Even as it supports a French bid for an Indian Air Force tender for 126 combat jets.
European aerospace major Thales is awaiting the IAF's final nod for upgrading its fleet of Mirage-2000 fighter bombers to enhance their strike capabilities and extend their operational life by at least 20 years.
"We have several significant priorities for India. In the short term the retrofit of the Mirage-2000 is clearly a strong request and we are working hard on it - Thales is leading this important programme along with its French and Indian industrial partners," Pierre-Yves Chaltiel, Thales' head of solutions for governments sector, told a news agency.
"In the mid-term, we are also strongly supporting the Rafale aircraft along with the Dassault and Snecma in the bid for India's MMRCA (medium multi-role combat aircraft) programme (for the 126 jets)," he added. Chaltiel is in India for the Aero India-2009 international air show at Bangalore, during which Thales will showcase its capabilities in the spheres of military aviation, civil aviation, aviation services and security, air traffic management and defence.
Pointing out that the technical and programme issues relating to the Mirage-2000 upgrade "have been discussed and agreed (to)", Chaltiel said: "We have put everything in place with all our Indian industrial partners, through the transfer of knowledge and technology, for the Indian industry to be in full capacity during the execution phases of the programme."
While Thales was reluctant to state figures due to a confidentiality clause, the project is believed to be worth $1.5 billion for upgrading the 51 Mirage-2000s in the IAF fleet to Dash-5 levels. This will give the jets multi-role capability with longer-range radars and fire-and-forget missiles, necessitating fewer aircraft to perform a given mission, thanks to greater fuel and weapon-delivery capacities.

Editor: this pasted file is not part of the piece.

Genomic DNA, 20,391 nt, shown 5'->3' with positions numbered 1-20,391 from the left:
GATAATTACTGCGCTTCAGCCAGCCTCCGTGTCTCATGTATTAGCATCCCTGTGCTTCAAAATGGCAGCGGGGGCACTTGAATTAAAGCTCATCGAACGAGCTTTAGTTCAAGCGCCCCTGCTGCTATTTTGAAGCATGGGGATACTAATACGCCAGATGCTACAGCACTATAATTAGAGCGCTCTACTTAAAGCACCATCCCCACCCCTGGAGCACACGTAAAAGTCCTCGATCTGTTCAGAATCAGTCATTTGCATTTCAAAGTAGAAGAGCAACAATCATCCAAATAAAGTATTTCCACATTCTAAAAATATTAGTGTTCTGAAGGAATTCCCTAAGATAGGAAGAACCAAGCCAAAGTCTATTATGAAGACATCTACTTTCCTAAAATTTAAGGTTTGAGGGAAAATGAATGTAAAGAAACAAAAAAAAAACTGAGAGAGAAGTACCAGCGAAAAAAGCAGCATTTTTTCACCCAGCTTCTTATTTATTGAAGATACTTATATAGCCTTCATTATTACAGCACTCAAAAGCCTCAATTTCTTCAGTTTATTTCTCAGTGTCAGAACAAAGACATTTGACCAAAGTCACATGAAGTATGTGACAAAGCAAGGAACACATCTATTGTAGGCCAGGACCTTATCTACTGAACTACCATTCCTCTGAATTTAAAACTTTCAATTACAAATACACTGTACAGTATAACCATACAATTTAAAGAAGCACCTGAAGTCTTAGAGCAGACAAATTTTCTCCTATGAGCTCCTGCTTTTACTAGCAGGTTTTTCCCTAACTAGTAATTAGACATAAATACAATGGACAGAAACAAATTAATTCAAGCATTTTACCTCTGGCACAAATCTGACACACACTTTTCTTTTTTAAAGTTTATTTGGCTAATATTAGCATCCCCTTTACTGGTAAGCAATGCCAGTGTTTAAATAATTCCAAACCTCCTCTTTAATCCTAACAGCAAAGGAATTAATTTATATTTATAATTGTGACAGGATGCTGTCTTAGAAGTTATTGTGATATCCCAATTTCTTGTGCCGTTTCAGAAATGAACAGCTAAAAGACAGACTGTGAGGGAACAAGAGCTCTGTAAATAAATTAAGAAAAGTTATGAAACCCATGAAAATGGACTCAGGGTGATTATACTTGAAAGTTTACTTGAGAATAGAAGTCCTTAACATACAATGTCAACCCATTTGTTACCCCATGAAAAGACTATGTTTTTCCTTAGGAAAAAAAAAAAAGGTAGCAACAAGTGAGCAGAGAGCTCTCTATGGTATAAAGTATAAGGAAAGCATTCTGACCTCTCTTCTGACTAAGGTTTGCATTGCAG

The upgrade will involve providing the Mirage-2000, which was first inducted in mid-1980, a state-of-the-art fly-by-wire digital cockpit and an enhanced weapons-carrying capability. Under the Thales proposal, the company would deliver the first two aircraft from its facilities in France within 40 months of the signing of the contract, and would simultaneously assist Hindustan Aeronautics Limited (HAL) in upgrading another two aircraft in India in the same time frame.
Thereafter, HAL would upgrade one of the remaining 47 aircraft every month.
"The Mirage-2000 will be further enhanced by the integration of new capabilities," Chaltiel had said late last year. "These include longer range detection across the spectrum, improved tactical situation awareness, longer range weapon firing against multiple simultaneous targets, weapon stealth and extended operating envelope, with the capacity to engage ground targets while countering airborne threats," Chaltiel said.
"The resulting tactical advantage will allow commanders to commit fewer aircraft while achieving a higher success rate, thanks in particular to greater fuel and weapon-delivery capacities. For instance, a typical border protection mission involving two hours on station will require just two upgraded Mirage-2000 aircraft compared with the current six aircraft," Chaltiel said.
The IAF had floated a global tender in September 2007 for 126 medium multi-role combat aircraft in a deal valued at $10 billion. Six jets are in the fray: the US Boeing F/A-18 Super Hornet and the Lockheed Martin F-16, the French Dassault Rafale, the Swedish Saab Grippen, the Russian MiG-35 and the Eurofighter Typhoon built by a four-nation European consortium.
The technical bids have been evaluated and the six aircraft will be put through rigorous testing in Bangalore, Jaisalmer and Leh. The first is meant to gauge the aircraft's ability to operate in the humid conditions of south, the second their effectiveness in the deserts of Rajasthan, and the third to study their suitability in the icy Himalayan heights of Ladakh in Jammu & Kashmir.
By the time the evaluation process is complete, the size of the order is likely to rise to around 200 jets, as the IAF, which is down to 32 squadrons from a high of 39 1/2, is expected to see a further depletion of its fleet due to the retirement of some of its ageing Soviet-era MiG-21 aircraft. The IAF has a sanctioned strength of 45 squadrons.